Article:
By Rita Plush
“Walter and the Wallet”
Illustrator – Tanya Leonello
Eifrig Publishing LLC $14.99
Things are not going well for young Walter Whippingdale. The girl he likes has eyes for another boy, and Walter struck out in a ballgame too. He broke his watched and watched a pimple on his nose turn into “a big red blotch!” Add a glob of mustard in his eye and you’ll have an idea of his mess of a day. But wait! What’s that on the ground on his way home from school? Why it’s a “wallet in the street!” And so in an unexpected turn, Walter’s day goes from down-and-out to one that’s filled with possibility.
And it’s also very likely that Billy Bloom – Ocean Beach resident, first-time children’s author, and elementary school teacher – has hit upon a book that will tickle the funny bones of young readers while helping them discover some important life lessons.
The bold square pages all but buzz as Walter, in hoodie and hair askew, considers his windfall in the “old brown wallet … stuffed with wads of cash.” There’s no end to his buying power. He can have that “ten-speed beauty” of a bike, and “the hottest hand-held game.” Bloom knows his students and what they wish for. “It felt like he had found a private ATM machine.”
All that changes when Walter sees an old man talking to a policeman. “It was old … and it was brown,” he tells him and it had his monthly wages.
With a light touch and lively rhyming stanzas, Bloom hits all the right notes in this morality tale that pits a young boy’s conscience against what he would like to have and what is right to have. Tension mounts as Walter ponders his options and forgoes the spoils to do the right thing. As an added bonus, he even gets the girl.
Loose and lanky drawings from Tanya Leonello give the characters a frazzled look, their skinny arms flung up and out at jutting angles. And she makes no bones about her palette, done in greyed-down watery tones to fit Walter, the “9-year-old from Collingsworth … feeling rather grey.” With their thatches of hair on end and their frazzled expressions, Walter and company take on a frantic yet endearing quality, grounding the text with the graphics.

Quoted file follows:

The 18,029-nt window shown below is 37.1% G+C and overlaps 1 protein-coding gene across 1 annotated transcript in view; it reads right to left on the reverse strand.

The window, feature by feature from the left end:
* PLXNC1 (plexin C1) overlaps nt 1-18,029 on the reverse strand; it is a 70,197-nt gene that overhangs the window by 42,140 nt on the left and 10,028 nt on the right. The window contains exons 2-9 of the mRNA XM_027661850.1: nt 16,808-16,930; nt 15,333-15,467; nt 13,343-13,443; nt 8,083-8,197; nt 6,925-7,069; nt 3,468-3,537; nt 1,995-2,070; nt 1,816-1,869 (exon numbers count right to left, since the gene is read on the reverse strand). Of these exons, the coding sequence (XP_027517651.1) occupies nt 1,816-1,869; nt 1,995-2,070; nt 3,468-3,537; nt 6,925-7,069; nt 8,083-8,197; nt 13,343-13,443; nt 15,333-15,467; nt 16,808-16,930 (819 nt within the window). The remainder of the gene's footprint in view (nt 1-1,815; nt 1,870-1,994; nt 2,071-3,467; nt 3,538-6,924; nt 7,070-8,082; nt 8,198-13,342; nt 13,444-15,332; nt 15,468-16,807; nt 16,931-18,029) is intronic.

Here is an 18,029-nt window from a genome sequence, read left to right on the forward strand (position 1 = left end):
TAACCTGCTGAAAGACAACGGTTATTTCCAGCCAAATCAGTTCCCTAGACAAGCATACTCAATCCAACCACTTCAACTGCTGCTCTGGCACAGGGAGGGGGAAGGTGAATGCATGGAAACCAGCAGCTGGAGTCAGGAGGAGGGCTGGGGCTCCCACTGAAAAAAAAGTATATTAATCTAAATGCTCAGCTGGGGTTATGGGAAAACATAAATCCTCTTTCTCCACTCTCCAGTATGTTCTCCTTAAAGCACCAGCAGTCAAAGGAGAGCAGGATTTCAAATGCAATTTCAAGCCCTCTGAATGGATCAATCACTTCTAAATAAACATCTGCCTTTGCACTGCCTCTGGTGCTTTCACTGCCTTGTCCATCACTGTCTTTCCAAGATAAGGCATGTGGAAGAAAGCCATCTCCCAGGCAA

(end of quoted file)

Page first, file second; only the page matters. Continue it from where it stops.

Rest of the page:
“When I Was a Child I Was Always Afraid”
Illustrated by Bentley Wong
Preschool-Young Reader – Mascot Books $14.95
Long Island Author Michael Cascio credits his Italian-American dad for teaching him that “nothing in life is to be feared; it is only to be understood,” and takes his father’s wisdom to shine a bright light on children’s bedtime terrors. Cascio finds his rhythm early on, kicking off the glossy pages with, “When I was a child, I was always afraid/Of attics and basements and noises they made.”
Revisiting his own childhood fears of police sirens outside his window and the bully down the block, the author conjures a slew of nighttime worries for his young hero, not least among them creepy come-alive toys, and a tree that sends its menacing finger-like branches through his window to grab him from his bed.
The boy’s world changes when his father shows up and takes him by the hand, “He said he’d explain, so I’d understand.” And in the light of day he does understand that the, “branches seemed kind, they were waving at me! And the basement? “…also not scary, with monsters so hairy.”
Easy on the eyes as well as ears, preschool and beginning readers will find splashes of bright golds, pinks, purples and blues setting off the author’s two-line rhymes sets. Wong’s colorful illustrations align and partner with the text, dark and frightening when the boy is scared, lighter and buoyant after his imagined interlopers are shown the door. Visually stimulating without being hectic, the drawings show the little boy clearly terrified of his make-believe intruders, a ready smile on his chubby face when his tall, long-limbed dad — they share the same shock of dark brown hair — puts the youngster’s fears to rest.
“When I Was a Child” will not only help soothe some childhood fears but the simple rhymes could very well help youngsters take their first steps into the world of words, a subject with which Cascio is all too familiar. He’s indebted to his fourth-grade teacher who instilled in him a love of books and learning.
Both titles available at Amazon.